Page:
The Java Class File Format – an Overview

The Java Class File Format is the format in which Java classes are stored when Java source files are compiled by the Java compiler. It includes all the information from the source files as well as some optimizations, but in a format the JVM can handle.

A complete description can be found in chapter 4 of the Java Virtual Machine Specification.

The Java Class File Format is a binary format that consists of chunks of 8-bit bytes. The JVM specification defines the datatypes u1, u2 and u4 as 8-, 16- and 32-bit unsigned numbers. That means if the specification says something like “u2 access_flags”, the next two bytes contain information about access flags.

A class file has the following sections. Some of them are of fixed size, some are variable.

Section Size
Magic fixed
Version fixed
Constant Pool variable
Access Flags fixed
This Class fixed
Super Class fixed
Interfaces variable
Fields variable
Methods variable
Attributes variable

Many of the terms are quite clear. I will not go into detail now as there will be a separate blog post about each of them.

Step 0: Display All the Bytes!

I would say lets move slowly in the beginning. As we move forward in the specification it will get more and more advanced anyways. So the first step will be printing the bytes of a Java class file, just to get an overview.

To keep the count of bytes small lets look at the bytes of the following small Java class:

package at.lemme.classfilereader; 

public class EmptyClass { 
}

The method that reads all the bytes is quite simple. It reads up to bytesInARow bytes to an array. Then it prints all the bytes with String.format("%02X", b);:

private static String bytesToString(InputStream is, int bytesInARow) throws IOException {
    byte[] buffer = new byte[bytesInARow];
    int length = 0;
    StringBuilder sb = new StringBuilder();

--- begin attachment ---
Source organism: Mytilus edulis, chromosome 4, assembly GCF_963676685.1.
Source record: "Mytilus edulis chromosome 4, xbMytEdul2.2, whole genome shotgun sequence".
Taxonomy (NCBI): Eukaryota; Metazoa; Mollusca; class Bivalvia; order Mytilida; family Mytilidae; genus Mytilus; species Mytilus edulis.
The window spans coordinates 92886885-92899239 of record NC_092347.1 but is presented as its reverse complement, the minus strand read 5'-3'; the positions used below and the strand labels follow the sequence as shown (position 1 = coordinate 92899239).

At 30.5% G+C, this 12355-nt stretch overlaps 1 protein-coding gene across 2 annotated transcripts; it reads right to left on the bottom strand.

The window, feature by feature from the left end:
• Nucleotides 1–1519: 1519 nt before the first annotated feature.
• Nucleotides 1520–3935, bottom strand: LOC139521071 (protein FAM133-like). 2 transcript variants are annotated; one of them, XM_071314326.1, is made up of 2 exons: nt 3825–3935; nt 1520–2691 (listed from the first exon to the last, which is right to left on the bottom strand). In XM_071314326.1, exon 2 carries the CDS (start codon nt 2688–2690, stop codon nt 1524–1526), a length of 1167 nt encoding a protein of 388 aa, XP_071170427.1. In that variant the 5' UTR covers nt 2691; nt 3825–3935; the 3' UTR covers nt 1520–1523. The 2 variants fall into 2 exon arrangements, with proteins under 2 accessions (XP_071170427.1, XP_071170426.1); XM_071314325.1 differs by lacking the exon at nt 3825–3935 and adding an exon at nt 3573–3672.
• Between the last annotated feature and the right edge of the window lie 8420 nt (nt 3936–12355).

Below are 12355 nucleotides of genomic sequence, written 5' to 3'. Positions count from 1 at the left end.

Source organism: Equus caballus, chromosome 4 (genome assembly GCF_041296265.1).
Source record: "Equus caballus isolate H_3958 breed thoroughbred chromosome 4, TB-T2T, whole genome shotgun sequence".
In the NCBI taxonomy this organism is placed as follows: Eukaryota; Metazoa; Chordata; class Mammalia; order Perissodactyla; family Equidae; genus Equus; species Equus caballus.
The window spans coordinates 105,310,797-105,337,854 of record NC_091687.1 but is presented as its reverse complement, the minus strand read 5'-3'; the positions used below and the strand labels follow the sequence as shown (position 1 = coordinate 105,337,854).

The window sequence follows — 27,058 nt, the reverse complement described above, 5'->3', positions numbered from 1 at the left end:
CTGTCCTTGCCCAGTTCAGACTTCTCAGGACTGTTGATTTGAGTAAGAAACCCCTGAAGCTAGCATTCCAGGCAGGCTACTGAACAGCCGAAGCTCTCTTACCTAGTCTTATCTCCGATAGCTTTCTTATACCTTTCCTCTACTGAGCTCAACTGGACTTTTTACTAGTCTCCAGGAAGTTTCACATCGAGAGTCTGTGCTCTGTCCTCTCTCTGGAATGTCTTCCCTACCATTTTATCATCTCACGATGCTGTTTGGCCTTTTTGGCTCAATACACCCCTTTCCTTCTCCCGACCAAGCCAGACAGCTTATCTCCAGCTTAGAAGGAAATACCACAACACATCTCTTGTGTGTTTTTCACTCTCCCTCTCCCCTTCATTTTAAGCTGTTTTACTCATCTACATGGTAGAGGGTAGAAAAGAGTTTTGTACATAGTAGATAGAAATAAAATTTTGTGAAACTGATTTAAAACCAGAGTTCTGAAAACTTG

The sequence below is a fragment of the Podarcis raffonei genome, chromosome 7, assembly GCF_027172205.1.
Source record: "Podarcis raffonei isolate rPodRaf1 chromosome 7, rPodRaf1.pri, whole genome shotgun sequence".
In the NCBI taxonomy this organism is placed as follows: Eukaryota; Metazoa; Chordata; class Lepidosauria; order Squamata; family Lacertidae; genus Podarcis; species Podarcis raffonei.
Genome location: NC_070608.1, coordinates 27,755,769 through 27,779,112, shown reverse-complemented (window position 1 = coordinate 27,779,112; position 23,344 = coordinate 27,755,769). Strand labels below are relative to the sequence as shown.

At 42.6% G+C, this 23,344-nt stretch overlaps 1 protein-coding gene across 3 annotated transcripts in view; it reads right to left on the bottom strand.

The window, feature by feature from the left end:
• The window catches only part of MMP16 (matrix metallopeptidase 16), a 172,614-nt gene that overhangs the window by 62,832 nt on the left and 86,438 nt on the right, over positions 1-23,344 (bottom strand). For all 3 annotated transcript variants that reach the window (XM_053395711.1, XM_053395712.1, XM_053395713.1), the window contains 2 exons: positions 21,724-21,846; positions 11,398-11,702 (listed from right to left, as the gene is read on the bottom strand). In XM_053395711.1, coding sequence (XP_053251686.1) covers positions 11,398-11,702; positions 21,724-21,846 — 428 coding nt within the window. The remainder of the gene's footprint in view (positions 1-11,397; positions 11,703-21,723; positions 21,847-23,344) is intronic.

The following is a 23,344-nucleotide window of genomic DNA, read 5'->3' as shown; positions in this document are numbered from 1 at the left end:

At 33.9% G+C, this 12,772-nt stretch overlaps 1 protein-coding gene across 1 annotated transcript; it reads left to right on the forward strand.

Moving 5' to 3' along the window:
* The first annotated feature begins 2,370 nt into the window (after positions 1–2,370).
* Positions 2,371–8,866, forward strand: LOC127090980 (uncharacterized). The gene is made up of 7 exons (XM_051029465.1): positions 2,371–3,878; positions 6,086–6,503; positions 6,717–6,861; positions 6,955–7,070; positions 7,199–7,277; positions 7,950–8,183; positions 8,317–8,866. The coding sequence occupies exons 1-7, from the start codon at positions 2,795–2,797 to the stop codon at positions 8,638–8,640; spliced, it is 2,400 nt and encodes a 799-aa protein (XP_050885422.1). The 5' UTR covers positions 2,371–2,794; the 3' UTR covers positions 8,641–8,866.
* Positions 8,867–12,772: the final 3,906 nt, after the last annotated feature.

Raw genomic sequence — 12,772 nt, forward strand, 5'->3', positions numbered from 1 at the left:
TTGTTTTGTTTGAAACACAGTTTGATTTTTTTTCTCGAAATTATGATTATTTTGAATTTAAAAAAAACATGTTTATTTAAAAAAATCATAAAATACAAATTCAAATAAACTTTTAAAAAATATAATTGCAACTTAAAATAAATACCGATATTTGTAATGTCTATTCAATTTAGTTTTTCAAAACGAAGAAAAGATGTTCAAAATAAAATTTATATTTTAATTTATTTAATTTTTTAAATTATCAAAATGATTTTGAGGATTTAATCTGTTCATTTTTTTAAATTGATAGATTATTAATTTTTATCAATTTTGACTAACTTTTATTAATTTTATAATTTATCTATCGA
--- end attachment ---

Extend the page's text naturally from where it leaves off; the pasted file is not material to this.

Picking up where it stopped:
while((length = is.read(buffer)) > 0){
        for (int i = 0; i < length; i++) {
            sb.append(String.format("%02X ", buffer[i]));
        }
        sb.append("\n");
    }
    return sb.toString();
}

The %02X pattern simply means: Display a number as a hexadecimal integer (X), display in a width of 2 and zero-pad it (0).

The class PrintClassFile can be found in the GitHub repository. The result of printing the 305 bytes of the class is the following:

CA FE BA BE 00 00 00 34 00 10 0A 00 03 00 0D 07 
00 0E 07 00 0F 01 00 06 3C 69 6E 69 74 3E 01 00 
03 28 29 56 01 00 04 43 6F 64 65 01 00 0F 4C 69 
6E 65 4E 75 6D 62 65 72 54 61 62 6C 65 01 00 12 
4C 6F 63 61 6C 56 61 72 69 61 62 6C 65 54 61 62 
6C 65 01 00 04 74 68 69 73 01 00 25 4C 61 74 2F 
6C 65 6D 6D 65 2F 63 6C 61 73 73 66 69 6C 65 72 
65 61 64 65 72 2F 45 6D 70 74 79 43 6C 61 73 73 
3B 01 00 0A 53 6F 75 72 63 65 46 69 6C 65 01 00 
0F 45 6D 70 74 79 43 6C 61 73 73 2E 6A 61 76 61 
0C 00 04 00 05 01 00 23 61 74 2F 6C 65 6D 6D 65 
2F 63 6C 61 73 73 66 69 6C 65 72 65 61 64 65 72 
2F 45 6D 70 74 79 43 6C 61 73 73 01 00 10 6A 61 
76 61 2F 6C 61 6E 67 2F 4F 62 6A 65 63 74 00 21 
00 02 00 03 00 00 00 00 00 01 00 01 00 04 00 05 
00 01 00 06 00 00 00 2F 00 01 00 01 00 00 00 05 
2A B7 00 01 B1 00 00 00 02 00 07 00 00 00 06 00 
01 00 00 00 03 00 08 00 00 00 0C 00 01 00 00 00 
05 00 09 00 0A 00 00 00 01 00 0B 00 00 00 02 00 
0C

The first 4 bytes (u4) of the class represent the “Magic” section, which we will handle in the next blog post.

Author: Thomas Lemmé

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